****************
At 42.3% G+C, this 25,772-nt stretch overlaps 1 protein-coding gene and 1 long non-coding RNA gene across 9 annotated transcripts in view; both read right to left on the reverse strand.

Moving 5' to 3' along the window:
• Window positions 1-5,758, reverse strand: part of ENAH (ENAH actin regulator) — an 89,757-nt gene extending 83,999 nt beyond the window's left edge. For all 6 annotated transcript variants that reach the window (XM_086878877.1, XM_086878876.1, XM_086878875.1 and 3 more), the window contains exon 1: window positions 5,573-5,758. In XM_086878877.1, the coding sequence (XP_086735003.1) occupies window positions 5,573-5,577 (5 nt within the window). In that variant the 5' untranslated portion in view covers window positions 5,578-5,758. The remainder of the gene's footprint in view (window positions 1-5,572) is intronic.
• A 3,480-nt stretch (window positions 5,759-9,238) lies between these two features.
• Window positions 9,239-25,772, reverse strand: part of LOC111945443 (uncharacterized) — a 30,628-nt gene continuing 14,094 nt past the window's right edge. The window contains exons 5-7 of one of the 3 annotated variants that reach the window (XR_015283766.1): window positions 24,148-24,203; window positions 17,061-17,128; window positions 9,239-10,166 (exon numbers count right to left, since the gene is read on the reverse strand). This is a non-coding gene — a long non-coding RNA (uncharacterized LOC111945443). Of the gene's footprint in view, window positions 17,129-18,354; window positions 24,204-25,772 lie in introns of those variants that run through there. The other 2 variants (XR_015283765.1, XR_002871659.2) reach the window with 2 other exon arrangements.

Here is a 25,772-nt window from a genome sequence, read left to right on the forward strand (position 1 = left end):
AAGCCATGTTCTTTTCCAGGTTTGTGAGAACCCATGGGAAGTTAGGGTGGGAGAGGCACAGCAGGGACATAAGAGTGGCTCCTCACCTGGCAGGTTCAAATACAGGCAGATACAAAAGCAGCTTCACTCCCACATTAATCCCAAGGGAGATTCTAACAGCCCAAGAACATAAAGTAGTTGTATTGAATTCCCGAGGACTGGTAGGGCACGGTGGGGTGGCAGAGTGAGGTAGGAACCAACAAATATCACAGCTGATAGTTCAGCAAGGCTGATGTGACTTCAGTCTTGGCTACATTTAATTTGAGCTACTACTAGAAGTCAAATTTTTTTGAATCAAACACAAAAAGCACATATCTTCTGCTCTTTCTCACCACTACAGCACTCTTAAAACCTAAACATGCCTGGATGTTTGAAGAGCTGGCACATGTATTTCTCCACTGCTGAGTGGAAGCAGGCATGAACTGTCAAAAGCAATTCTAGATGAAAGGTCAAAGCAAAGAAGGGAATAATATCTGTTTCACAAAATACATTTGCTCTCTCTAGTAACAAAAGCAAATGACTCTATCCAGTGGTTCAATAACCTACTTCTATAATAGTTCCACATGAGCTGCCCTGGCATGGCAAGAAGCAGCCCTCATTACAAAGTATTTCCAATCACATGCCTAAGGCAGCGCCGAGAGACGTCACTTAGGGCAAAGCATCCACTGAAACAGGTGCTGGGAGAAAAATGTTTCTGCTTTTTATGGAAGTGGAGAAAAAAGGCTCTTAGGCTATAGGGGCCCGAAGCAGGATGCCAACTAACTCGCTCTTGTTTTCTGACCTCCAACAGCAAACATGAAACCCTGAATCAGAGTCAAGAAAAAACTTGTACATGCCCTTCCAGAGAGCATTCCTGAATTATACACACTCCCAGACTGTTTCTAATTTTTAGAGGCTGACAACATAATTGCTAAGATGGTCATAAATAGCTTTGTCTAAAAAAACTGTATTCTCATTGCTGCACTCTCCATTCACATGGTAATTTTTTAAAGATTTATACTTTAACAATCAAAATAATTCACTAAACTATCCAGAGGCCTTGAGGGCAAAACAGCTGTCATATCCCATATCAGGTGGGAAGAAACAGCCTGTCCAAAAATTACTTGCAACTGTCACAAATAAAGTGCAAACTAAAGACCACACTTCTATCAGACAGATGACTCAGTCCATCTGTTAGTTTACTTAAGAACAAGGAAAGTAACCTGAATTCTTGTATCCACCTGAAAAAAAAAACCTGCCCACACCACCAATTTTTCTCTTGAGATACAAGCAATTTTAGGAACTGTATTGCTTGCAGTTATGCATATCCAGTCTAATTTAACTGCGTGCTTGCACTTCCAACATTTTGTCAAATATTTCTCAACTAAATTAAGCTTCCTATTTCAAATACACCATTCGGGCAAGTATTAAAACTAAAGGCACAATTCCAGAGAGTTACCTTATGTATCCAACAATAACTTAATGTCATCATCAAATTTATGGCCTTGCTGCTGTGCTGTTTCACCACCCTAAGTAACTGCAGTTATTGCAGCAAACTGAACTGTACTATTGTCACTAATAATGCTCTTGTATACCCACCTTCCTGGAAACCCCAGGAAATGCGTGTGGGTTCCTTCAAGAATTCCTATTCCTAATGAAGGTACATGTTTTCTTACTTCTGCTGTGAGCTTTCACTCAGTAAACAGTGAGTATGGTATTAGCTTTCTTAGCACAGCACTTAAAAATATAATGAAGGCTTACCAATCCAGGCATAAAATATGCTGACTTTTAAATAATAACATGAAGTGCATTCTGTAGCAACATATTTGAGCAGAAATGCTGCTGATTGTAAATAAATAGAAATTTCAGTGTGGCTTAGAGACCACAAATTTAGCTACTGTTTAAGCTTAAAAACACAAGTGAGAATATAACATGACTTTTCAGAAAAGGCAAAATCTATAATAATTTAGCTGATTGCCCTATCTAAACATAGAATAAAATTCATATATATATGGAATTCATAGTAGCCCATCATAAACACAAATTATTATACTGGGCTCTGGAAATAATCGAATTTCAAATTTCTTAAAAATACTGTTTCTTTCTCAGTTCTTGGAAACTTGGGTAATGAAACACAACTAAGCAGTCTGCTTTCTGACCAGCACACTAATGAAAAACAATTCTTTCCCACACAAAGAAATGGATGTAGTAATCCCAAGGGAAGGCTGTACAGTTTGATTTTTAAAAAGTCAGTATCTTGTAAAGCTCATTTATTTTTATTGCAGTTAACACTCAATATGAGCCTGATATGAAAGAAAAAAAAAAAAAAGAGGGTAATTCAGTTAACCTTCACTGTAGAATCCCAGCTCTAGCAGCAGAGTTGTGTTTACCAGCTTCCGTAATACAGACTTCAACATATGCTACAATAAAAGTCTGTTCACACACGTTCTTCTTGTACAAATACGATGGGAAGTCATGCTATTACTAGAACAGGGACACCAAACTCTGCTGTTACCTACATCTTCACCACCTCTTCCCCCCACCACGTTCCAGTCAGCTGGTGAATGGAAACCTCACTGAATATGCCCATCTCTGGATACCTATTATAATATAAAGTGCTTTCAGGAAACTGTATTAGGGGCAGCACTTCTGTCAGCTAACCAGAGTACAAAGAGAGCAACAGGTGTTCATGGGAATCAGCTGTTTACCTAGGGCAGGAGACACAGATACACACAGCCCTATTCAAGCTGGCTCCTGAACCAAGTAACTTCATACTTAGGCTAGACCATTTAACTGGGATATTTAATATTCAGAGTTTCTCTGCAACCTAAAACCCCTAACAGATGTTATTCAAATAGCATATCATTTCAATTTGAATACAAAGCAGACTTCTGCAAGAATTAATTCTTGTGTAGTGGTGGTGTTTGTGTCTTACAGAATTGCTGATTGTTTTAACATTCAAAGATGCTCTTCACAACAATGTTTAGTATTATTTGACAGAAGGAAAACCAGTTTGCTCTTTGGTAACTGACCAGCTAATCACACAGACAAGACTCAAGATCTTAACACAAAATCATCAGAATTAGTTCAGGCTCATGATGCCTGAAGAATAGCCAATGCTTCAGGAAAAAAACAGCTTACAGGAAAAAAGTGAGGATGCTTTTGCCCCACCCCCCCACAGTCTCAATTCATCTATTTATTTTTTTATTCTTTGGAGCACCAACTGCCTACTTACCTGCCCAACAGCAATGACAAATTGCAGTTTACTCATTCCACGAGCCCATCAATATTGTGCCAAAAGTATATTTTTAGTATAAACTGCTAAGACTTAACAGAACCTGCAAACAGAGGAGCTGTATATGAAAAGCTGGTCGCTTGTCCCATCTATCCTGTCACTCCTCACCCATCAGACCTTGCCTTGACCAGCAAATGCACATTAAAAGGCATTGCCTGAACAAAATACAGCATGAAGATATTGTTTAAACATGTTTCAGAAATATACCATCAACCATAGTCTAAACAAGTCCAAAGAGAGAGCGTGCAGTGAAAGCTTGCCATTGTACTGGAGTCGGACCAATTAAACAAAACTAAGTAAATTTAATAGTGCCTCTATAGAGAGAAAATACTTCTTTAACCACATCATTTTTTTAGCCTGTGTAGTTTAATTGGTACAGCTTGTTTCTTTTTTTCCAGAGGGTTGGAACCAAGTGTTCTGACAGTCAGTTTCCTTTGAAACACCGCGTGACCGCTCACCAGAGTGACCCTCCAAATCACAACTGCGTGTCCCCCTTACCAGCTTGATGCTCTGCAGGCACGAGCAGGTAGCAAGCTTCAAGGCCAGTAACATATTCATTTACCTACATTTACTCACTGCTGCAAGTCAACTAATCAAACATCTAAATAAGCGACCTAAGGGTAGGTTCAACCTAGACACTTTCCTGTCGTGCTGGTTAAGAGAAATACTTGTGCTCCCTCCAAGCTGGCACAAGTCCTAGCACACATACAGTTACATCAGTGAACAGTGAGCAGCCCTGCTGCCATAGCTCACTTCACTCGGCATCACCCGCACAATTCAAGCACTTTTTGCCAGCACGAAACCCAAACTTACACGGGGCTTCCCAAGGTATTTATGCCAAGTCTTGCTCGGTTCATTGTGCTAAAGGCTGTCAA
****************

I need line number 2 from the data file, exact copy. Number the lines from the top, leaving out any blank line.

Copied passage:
Moving 5' to 3' along the window: